Indian wars and pioneers of Texas / by John Henry Brown.

80

INDIAN WAIRS AND PIONEERS OF TEXAS.

a large portion of which, belonging to " Scotch"
Sutherland, had just arrived en route east. On
Friday, August 7, the Indians reappeared, made
serious demonstrations, but were held in check by
citizens under cover of houses. Securing several
hundred more horses, they bore down the country
to Nine Milc Point, where they captured young
Mrs. Crosby, a granddaughter of Daniel Boone,
and her infant. They then deflected to the east,
across the prairie in the direction of Linnville.
They camped for a portion of the night on Placido
creek, killed a teamster named Stephens, but failed
to discover a Frenchman ensconced in the moss
and foliage of a giant live oak over their heads.
Moving before dawn on Sunday, August 8, as
they approached Linnville, its inhabitants entirely
unconscious of impending danger, they killed Mr.
O'Neal and two negro men belonging to Maj. H.
O. Watts. The people, believing the enemy to be
friendly Mexicans with horses to sell, realized the
fearful truth only in time to escape into the sailboats
anchored in shoal water about one hundred
yards from shore. In attempting this, Maj.
Watts was killed in the water. His young bride,
negro woman, and a little son of the latter were
captured. There was an immense amount of goods
in the warehouses destined for San Antonio and
the Mexican trade. Rapidly were these goods
packed on horses and mules, but it consumed the
day, and late in the afternoon every building but
one warehouse was burned, the citizens, becalmed
all day in their boats, witnessing the destruction of
their homes and business houses.
During the night the jubilant savages began their
return march for their mountain homes, taking a
route that passes up the west side of the Garcitas
creek, about fifteen miles east of Victoria.
On the 8th of August (Sunday) while Linnville
was being sacked, Tumlinson reached Victoria
about sunset, rested for a time, received some supplies,
left about twenty-five men and received about
an equal number, continuing his effective force at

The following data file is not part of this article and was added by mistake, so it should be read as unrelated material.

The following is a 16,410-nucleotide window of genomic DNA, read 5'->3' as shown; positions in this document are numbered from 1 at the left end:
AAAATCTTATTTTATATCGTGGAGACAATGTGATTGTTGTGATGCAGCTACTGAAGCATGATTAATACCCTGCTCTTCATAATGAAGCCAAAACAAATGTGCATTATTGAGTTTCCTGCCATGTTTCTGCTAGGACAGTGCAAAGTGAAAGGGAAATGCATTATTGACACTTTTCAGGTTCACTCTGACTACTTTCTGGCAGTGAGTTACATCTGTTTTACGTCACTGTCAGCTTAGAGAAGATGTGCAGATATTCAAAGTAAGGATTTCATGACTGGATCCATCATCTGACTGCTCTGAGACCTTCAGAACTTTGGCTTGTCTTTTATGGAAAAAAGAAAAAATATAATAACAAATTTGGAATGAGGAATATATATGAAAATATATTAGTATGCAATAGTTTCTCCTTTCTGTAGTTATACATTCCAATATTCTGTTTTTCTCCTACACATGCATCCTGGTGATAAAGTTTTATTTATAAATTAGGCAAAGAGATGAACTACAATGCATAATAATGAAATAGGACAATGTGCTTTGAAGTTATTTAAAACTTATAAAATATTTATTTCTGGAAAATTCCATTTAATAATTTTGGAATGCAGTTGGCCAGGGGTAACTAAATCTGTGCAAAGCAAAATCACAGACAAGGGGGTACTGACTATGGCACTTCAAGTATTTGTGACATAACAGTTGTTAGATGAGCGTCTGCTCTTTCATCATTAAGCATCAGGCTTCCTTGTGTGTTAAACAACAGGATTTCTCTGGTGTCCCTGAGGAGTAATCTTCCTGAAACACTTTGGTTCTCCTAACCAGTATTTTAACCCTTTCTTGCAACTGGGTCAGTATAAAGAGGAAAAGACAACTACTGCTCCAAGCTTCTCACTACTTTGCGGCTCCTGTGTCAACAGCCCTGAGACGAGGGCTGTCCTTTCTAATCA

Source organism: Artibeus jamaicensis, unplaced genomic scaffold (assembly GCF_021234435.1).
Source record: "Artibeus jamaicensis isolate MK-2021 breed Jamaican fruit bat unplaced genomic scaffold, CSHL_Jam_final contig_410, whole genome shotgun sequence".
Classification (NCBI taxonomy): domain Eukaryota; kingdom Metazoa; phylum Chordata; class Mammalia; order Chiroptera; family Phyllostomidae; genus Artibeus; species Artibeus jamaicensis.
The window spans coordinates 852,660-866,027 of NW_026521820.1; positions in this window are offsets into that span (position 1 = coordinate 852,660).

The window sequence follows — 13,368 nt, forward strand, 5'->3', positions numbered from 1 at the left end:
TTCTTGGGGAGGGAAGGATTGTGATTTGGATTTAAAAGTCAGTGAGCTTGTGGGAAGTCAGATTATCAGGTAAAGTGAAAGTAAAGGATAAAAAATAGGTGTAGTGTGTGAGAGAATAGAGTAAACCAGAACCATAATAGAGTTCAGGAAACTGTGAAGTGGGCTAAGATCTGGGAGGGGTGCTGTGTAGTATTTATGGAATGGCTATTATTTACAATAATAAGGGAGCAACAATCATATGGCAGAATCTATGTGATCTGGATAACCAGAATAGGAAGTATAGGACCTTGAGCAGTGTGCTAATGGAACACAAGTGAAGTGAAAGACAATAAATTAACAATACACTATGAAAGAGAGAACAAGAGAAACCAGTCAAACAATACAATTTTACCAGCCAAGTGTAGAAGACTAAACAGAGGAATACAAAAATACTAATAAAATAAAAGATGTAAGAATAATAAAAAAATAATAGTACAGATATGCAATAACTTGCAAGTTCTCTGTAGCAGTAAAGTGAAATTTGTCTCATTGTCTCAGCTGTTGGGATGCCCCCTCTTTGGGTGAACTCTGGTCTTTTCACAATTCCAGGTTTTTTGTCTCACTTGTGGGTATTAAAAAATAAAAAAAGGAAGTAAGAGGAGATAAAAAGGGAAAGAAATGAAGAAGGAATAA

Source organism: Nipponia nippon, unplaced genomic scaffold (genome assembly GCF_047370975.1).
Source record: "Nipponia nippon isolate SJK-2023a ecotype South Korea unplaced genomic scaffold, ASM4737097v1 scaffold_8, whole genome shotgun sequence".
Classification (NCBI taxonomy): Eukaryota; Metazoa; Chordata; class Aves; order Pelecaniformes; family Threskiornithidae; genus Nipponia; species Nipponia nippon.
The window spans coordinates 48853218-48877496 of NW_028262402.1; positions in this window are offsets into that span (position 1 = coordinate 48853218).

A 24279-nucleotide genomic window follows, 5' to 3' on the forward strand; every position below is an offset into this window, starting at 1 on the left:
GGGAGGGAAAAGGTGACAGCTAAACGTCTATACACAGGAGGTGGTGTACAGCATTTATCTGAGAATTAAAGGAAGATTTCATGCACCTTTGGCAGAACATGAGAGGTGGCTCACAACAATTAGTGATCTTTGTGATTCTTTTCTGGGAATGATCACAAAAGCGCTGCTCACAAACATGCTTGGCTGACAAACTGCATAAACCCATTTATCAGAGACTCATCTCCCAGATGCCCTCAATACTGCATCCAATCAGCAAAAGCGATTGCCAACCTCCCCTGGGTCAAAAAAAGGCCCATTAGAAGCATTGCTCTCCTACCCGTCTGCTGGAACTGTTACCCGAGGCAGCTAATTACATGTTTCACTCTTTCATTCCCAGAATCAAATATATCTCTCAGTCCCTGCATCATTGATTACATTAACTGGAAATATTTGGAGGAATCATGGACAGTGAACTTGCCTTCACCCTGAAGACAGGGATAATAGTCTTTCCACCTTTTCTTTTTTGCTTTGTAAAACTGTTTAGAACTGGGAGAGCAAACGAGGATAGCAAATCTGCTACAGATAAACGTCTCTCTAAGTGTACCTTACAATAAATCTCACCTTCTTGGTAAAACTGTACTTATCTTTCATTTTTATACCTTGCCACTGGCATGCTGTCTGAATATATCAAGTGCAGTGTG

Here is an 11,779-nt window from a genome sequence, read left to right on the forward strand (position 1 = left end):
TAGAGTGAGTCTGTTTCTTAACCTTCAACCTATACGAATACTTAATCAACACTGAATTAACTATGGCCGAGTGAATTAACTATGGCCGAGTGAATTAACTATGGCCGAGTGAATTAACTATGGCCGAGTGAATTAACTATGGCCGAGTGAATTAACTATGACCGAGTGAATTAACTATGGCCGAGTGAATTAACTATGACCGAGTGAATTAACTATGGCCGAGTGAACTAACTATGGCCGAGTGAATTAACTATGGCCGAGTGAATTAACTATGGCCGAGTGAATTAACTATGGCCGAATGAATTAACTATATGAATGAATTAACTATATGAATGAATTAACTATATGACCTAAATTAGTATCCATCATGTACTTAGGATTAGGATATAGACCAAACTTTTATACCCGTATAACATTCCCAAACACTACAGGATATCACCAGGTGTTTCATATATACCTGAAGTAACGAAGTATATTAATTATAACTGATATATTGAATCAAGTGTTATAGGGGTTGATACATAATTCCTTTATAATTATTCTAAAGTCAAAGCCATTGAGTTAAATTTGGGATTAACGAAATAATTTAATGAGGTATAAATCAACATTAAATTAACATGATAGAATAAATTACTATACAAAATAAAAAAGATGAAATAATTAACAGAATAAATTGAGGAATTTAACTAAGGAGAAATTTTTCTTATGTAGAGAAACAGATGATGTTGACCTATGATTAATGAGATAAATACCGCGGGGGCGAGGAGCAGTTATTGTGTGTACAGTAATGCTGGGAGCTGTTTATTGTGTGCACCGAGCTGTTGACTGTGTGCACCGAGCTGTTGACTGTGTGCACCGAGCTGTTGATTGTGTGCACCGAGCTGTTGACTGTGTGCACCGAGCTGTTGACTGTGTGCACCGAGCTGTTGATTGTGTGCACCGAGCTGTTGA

125 men. They moved east on the Texana road
and at midnight camped on the Casa Blanca creek,
a small tributary of the Garcitas from the west.
George Kerr was dispatched for recruits to
Texana, but at Kitchen's ranch, on the east side of
the Arenoso, near tidewater junction with the Garcitas,
he found Capt. Clark L. Owen of Texana
with forty men. It was then too late to unite with
Tumlinson. The enemy in force had come between
them. Owen sent out three scouts, of whom Dr.
Bell was chased and killed, Nail escaped by the
fleetness of his horse towards the Lavaca, and the
noble John S. Menefee (deceased in 1884) escaped

in some drift brush with seven arrows piercing his
body, all of which he extracted and preserved to
the day of his death.
Thus Tumlinson early in the day (August 9) confronted
the whole body of the Indians with their
immense booty, on a level and treeless prairie.
He dismounted his men and was continually
encircled by cunning warriors, to divert attention
while their herds were being forced forward.
McCulloch impetuously insisted on charging into
the midst of the enemy as the only road to victory.
The brave and oft-tried Tumlinson, seeing hesitancy
in his ranks, yielded, and the enemy, after immaterial
skirmishing, was allowed to move on with herds
and booty. Later in the day Owen's party joined
them and desultory pursuit was continued, but the
pursuers never came up with the Indians, nor did
any other party till the battle of Plum creek was
fought by entirely different parties. In this skirmish
one Indian was killed and also Mr. Mordecai
of Victoria.
On reaching the timber of the Chicolita, some
twenty miles above the Casa Blanca, writhing
under what he considered a lost opportunity, Ben
McCulloch, accompanied by Alsey S. Miller,
Archibald Gipson, and Barney Randall, left the
command, deflected to the west so as to pass the
enemy, and made such speed via Gonzales that
these four alone of all the men at any time in the
pursuit, were in the battle of Plum creek. The
pursuers, however, were gallant men, and many of
them reached the battle ground a few hours after
the fight.
Let us now turn to the series of movements that
culminated in the overwhelming overthrow of the
Indians at Plum creek, and of much of this the
writer was an eye-witness. On the night of
August 7, advised by courier of the attack on
Victoria twenty-two volunteers left the house of
Maj. James Kerr (the home of the writer) on the
Lavaca river. Lafayette Ward was called to the
command. The writer, then a boy of nineteen, was
the youngest of the party. Reaching the Big
Hill, heretofore described, and finding the Indians
had not passed up, the opinion prevailed that
they had crossed over and were returning on the
west side of the Guadalupe. They hastened on
to Gonzales where the old hero, Capt. Matthew
Caldwell, had just arrived. He adopted the same
view, and announced that the Indians would
recross the Guadalupe where New Braunfels now
stands. In an hour he was at the head of thirtyseven
men, making our united number fifty-nine.
We followed his lead, traveled all night, and at
sunrise on the 10th, reached Seguin. As we did so,

Brown, John Henry. Indian wars and pioneers of Texas / by John Henry Brown.. Austin, Tex.. The Portal to Texas History. http://texashistory.unt.edu/ark:/67531/metapth6725/. Accessed December 28, 2014.